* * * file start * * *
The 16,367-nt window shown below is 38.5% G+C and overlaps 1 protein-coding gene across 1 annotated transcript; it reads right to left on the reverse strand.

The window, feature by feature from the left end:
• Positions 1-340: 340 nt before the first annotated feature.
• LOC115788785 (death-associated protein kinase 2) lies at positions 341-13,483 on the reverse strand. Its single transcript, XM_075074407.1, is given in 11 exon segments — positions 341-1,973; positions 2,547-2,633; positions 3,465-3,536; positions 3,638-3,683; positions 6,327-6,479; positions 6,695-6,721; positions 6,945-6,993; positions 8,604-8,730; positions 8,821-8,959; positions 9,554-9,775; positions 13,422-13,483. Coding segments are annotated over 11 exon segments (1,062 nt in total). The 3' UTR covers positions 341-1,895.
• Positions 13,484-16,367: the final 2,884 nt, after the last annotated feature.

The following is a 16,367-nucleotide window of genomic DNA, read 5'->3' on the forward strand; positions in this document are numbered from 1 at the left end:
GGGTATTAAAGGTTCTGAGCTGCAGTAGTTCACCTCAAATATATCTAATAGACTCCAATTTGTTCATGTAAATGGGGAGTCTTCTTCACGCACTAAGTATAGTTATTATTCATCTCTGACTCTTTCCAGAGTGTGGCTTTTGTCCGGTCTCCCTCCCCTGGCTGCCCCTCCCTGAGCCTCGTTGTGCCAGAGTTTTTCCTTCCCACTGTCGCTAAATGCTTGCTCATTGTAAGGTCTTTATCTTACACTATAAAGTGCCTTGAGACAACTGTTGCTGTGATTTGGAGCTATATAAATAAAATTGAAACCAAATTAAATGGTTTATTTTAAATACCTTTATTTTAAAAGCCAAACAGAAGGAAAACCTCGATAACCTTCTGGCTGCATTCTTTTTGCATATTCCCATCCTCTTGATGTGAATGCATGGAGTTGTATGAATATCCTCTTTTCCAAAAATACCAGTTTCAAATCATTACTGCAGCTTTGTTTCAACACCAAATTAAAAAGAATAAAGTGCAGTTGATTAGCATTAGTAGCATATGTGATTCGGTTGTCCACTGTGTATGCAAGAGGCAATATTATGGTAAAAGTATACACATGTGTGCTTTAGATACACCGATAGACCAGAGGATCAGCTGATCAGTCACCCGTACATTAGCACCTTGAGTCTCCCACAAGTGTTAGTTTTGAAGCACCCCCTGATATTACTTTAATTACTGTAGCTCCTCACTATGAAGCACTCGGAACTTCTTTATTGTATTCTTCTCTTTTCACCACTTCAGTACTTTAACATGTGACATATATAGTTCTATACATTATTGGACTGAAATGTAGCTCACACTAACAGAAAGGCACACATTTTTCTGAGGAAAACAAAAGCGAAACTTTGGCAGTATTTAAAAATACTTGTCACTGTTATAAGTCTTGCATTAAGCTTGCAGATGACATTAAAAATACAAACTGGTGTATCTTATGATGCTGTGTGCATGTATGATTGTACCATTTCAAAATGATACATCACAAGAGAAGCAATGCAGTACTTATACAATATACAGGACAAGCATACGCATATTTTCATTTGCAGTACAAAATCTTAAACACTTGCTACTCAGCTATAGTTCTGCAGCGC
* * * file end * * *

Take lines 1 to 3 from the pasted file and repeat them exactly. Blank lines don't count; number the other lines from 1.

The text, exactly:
The 16,367-nt window shown below is 38.5% G+C and overlaps 1 protein-coding gene across 1 annotated transcript; it reads right to left on the reverse strand.

The window, feature by feature from the left end:
• Positions 1-340: 340 nt before the first annotated feature.